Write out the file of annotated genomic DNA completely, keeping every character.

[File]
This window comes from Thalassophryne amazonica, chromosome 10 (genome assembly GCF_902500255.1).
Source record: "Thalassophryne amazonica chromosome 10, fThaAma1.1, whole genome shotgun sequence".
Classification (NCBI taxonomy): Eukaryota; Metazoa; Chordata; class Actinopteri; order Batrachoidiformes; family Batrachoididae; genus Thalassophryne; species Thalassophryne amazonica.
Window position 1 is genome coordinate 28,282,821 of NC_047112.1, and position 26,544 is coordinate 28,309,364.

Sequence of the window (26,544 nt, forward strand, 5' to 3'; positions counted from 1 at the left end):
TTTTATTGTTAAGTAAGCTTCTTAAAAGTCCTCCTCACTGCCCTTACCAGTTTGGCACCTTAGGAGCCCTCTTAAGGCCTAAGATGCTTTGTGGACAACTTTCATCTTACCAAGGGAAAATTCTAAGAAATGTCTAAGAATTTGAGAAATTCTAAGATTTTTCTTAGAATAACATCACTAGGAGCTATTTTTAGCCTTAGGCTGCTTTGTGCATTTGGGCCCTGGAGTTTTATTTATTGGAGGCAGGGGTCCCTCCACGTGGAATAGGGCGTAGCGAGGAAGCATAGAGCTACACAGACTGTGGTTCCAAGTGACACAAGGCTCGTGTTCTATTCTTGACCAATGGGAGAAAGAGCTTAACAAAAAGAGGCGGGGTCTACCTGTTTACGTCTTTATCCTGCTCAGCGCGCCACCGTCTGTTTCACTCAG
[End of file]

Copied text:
This window comes from Thalassophryne amazonica, chromosome 10 (genome assembly GCF_902500255.1).
Source record: "Thalassophryne amazonica chromosome 10, fThaAma1.1, whole genome shotgun sequence".
Classification (NCBI taxonomy): Eukaryota; Metazoa; Chordata; class Actinopteri; order Batrachoidiformes; family Batrachoididae; genus Thalassophryne; species Thalassophryne amazonica.
Window position 1 is genome coordinate 28,282,821 of NC_047112.1, and position 26,544 is coordinate 28,309,364.

Sequence of the window (26,544 nt, forward strand, 5' to 3'; positions counted from 1 at the left end):
TTTTATTGTTAAGTAAGCTTCTTAAAAGTCCTCCTCACTGCCCTTACCAGTTTGGCACCTTAGGAGCCCTCTTAAGGCCTAAGATGCTTTGTGGACAACTTTCATCTTACCAAGGGAAAATTCTAAGAAATGTCTAAGAATTTGAGAAATTCTAAGATTTTTCTTAGAATAACATCACTAGGAGCTATTTTTAGCCTTAGGCTGCTTTGTGCATTTGGGCCCTGGAGTTTTATTTATTGGAGGCAGGGGTCCCTCCACGTGGAATAGGGCGTAGCGAGGAAGCATAGAGCTACACAGACTGTGGTTCCAAGTGACACAAGGCTCGTGTTCTATTCTTGACCAATGGGAGAAAGAGCTTAACAAAAAGAGGCGGGGTCTACCTGTTTACGTCTTTATCCTGCTCAGCGCGCCACCGTCTGTTTCACTCAG